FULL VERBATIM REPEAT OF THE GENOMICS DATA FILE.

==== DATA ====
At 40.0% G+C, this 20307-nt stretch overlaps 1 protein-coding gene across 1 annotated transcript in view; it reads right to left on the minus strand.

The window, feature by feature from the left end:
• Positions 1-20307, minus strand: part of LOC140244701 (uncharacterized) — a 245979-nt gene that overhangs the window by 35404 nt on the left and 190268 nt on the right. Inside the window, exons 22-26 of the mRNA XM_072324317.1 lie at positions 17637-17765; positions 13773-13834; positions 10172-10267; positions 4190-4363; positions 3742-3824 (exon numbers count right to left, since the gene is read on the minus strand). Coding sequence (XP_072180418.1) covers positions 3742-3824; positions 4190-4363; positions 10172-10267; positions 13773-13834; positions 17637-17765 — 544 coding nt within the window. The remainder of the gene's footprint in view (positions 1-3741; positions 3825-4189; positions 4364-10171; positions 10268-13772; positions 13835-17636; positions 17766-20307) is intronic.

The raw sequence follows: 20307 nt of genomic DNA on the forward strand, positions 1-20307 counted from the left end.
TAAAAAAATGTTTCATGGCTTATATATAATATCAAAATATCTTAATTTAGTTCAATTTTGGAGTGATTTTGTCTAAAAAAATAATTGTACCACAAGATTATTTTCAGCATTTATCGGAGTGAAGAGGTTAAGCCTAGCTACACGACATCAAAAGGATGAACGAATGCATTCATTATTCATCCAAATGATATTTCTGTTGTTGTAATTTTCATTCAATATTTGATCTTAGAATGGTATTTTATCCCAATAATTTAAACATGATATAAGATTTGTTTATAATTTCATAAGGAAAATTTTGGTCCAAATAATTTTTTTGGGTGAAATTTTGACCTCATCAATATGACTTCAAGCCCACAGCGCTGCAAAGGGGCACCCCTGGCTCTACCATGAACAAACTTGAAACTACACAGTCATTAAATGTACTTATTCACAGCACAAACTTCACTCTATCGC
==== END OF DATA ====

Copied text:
At 40.0% G+C, this 20307-nt stretch overlaps 1 protein-coding gene across 1 annotated transcript in view; it reads right to left on the minus strand.

The window, feature by feature from the left end:
• Positions 1-20307, minus strand: part of LOC140244701 (uncharacterized) — a 245979-nt gene that overhangs the window by 35404 nt on the left and 190268 nt on the right. Inside the window, exons 22-26 of the mRNA XM_072324317.1 lie at positions 17637-17765; positions 13773-13834; positions 10172-10267; positions 4190-4363; positions 3742-3824 (exon numbers count right to left, since the gene is read on the minus strand). Coding sequence (XP_072180418.1) covers positions 3742-3824; positions 4190-4363; positions 10172-10267; positions 13773-13834; positions 17637-17765 — 544 coding nt within the window. The remainder of the gene's footprint in view (positions 1-3741; positions 3825-4189; positions 4364-10171; positions 10268-13772; positions 13835-17636; positions 17766-20307) is intronic.

The raw sequence follows: 20307 nt of genomic DNA on the forward strand, positions 1-20307 counted from the left end.
TAAAAAAATGTTTCATGGCTTATATATAATATCAAAATATCTTAATTTAGTTCAATTTTGGAGTGATTTTGTCTAAAAAAATAATTGTACCACAAGATTATTTTCAGCATTTATCGGAGTGAAGAGGTTAAGCCTAGCTACACGACATCAAAAGGATGAACGAATGCATTCATTATTCATCCAAATGATATTTCTGTTGTTGTAATTTTCATTCAATATTTGATCTTAGAATGGTATTTTATCCCAATAATTTAAACATGATATAAGATTTGTTTATAATTTCATAAGGAAAATTTTGGTCCAAATAATTTTTTTGGGTGAAATTTTGACCTCATCAATATGACTTCAAGCCCACAGCGCTGCAAAGGGGCACCCCTGGCTCTACCATGAACAAACTTGAAACTACACAGTCATTAAATGTACTTATTCACAGCACAAACTTCACTCTATCGC